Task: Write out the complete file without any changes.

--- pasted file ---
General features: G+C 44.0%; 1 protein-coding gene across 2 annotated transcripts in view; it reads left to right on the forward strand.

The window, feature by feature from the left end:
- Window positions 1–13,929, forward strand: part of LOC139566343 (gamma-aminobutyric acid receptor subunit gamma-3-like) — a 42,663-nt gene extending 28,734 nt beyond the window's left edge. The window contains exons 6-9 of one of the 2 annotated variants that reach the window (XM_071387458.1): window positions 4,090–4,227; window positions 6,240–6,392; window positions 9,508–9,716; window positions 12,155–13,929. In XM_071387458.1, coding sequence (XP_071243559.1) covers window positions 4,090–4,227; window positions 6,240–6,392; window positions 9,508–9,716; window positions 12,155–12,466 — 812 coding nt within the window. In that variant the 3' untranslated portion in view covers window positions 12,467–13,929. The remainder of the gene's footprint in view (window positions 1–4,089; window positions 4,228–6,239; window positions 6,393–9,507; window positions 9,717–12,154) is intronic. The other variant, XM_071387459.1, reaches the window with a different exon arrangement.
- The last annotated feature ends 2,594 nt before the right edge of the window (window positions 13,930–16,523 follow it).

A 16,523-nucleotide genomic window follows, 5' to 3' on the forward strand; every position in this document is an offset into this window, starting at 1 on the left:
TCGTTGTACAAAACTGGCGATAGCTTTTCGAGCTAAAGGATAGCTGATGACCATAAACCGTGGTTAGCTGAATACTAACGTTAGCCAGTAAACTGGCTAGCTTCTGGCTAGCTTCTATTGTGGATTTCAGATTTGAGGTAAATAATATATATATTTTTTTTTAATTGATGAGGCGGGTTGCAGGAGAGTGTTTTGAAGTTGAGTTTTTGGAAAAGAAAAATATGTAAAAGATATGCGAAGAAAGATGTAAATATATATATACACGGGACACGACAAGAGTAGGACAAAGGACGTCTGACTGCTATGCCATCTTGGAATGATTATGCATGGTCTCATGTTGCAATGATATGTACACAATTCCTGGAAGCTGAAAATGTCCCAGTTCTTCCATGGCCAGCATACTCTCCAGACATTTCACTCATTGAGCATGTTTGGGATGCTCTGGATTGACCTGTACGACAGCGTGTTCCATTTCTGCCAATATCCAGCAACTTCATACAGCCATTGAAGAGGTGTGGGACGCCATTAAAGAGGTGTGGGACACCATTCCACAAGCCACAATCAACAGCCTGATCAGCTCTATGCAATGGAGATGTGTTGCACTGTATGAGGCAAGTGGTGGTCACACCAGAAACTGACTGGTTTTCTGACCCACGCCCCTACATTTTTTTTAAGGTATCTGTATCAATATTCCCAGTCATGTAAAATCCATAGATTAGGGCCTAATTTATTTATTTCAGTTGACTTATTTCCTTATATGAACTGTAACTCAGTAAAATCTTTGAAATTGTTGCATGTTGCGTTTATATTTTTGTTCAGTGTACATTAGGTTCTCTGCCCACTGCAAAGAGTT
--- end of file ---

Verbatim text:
General features: G+C 44.0%; 1 protein-coding gene across 2 annotated transcripts in view; it reads left to right on the forward strand.

The window, feature by feature from the left end:
- Window positions 1–13,929, forward strand: part of LOC139566343 (gamma-aminobutyric acid receptor subunit gamma-3-like) — a 42,663-nt gene extending 28,734 nt beyond the window's left edge. The window contains exons 6-9 of one of the 2 annotated variants that reach the window (XM_071387458.1): window positions 4,090–4,227; window positions 6,240–6,392; window positions 9,508–9,716; window positions 12,155–13,929. In XM_071387458.1, coding sequence (XP_071243559.1) covers window positions 4,090–4,227; window positions 6,240–6,392; window positions 9,508–9,716; window positions 12,155–12,466 — 812 coding nt within the window. In that variant the 3' untranslated portion in view covers window positions 12,467–13,929. The remainder of the gene's footprint in view (window positions 1–4,089; window positions 4,228–6,239; window positions 6,393–9,507; window positions 9,717–12,154) is intronic. The other variant, XM_071387459.1, reaches the window with a different exon arrangement.
- The last annotated feature ends 2,594 nt before the right edge of the window (window positions 13,930–16,523 follow it).

A 16,523-nucleotide genomic window follows, 5' to 3' on the forward strand; every position in this document is an offset into this window, starting at 1 on the left:
TCGTTGTACAAAACTGGCGATAGCTTTTCGAGCTAAAGGATAGCTGATGACCATAAACCGTGGTTAGCTGAATACTAACGTTAGCCAGTAAACTGGCTAGCTTCTGGCTAGCTTCTATTGTGGATTTCAGATTTGAGGTAAATAATATATATATTTTTTTTTAATTGATGAGGCGGGTTGCAGGAGAGTGTTTTGAAGTTGAGTTTTTGGAAAAGAAAAATATGTAAAAGATATGCGAAGAAAGATGTAAATATATATATACACGGGACACGACAAGAGTAGGACAAAGGACGTCTGACTGCTATGCCATCTTGGAATGATTATGCATGGTCTCATGTTGCAATGATATGTACACAATTCCTGGAAGCTGAAAATGTCCCAGTTCTTCCATGGCCAGCATACTCTCCAGACATTTCACTCATTGAGCATGTTTGGGATGCTCTGGATTGACCTGTACGACAGCGTGTTCCATTTCTGCCAATATCCAGCAACTTCATACAGCCATTGAAGAGGTGTGGGACGCCATTAAAGAGGTGTGGGACACCATTCCACAAGCCACAATCAACAGCCTGATCAGCTCTATGCAATGGAGATGTGTTGCACTGTATGAGGCAAGTGGTGGTCACACCAGAAACTGACTGGTTTTCTGACCCACGCCCCTACATTTTTTTTAAGGTATCTGTATCAATATTCCCAGTCATGTAAAATCCATAGATTAGGGCCTAATTTATTTATTTCAGTTGACTTATTTCCTTATATGAACTGTAACTCAGTAAAATCTTTGAAATTGTTGCATGTTGCGTTTATATTTTTGTTCAGTGTACATTAGGTTCTCTGCCCACTGCAAAGAGTT